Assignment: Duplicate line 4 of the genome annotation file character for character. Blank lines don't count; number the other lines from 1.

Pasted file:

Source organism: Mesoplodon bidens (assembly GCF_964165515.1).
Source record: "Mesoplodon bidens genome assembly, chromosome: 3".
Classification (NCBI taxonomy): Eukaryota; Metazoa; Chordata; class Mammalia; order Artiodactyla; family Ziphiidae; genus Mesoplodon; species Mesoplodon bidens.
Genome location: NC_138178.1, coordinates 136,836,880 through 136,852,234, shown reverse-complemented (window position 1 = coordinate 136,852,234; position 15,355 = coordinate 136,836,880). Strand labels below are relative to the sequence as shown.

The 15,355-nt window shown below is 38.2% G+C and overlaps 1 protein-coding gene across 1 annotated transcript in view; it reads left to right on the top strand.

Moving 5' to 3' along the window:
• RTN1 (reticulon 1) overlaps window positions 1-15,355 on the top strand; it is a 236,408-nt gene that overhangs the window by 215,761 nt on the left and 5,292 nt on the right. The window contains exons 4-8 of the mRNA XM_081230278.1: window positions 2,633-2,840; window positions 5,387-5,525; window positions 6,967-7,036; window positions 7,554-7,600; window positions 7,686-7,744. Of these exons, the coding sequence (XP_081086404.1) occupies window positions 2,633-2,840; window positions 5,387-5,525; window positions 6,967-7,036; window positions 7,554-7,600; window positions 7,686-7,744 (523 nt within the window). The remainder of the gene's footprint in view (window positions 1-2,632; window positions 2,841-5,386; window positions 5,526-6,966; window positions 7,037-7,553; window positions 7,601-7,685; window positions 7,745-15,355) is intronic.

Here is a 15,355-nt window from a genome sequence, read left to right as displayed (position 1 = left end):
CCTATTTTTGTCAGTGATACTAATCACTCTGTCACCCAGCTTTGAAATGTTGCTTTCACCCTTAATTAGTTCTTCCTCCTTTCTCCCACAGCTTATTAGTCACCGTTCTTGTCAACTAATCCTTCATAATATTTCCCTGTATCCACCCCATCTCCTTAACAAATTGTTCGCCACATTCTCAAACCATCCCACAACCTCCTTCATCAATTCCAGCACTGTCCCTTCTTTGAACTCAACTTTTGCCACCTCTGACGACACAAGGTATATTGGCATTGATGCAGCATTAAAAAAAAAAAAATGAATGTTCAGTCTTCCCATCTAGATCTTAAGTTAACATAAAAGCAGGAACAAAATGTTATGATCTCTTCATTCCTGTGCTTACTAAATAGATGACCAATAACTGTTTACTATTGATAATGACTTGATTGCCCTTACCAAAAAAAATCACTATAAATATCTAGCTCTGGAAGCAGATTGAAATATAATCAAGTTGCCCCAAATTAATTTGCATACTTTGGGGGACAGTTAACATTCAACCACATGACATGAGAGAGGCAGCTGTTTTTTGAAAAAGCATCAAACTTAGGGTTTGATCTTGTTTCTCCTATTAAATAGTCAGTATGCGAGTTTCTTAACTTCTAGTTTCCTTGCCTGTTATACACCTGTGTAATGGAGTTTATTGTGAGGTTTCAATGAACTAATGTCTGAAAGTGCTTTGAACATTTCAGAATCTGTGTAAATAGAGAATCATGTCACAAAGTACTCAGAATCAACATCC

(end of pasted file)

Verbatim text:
Genome location: NC_138178.1, coordinates 136,836,880 through 136,852,234, shown reverse-complemented (window position 1 = coordinate 136,852,234; position 15,355 = coordinate 136,836,880). Strand labels below are relative to the sequence as shown.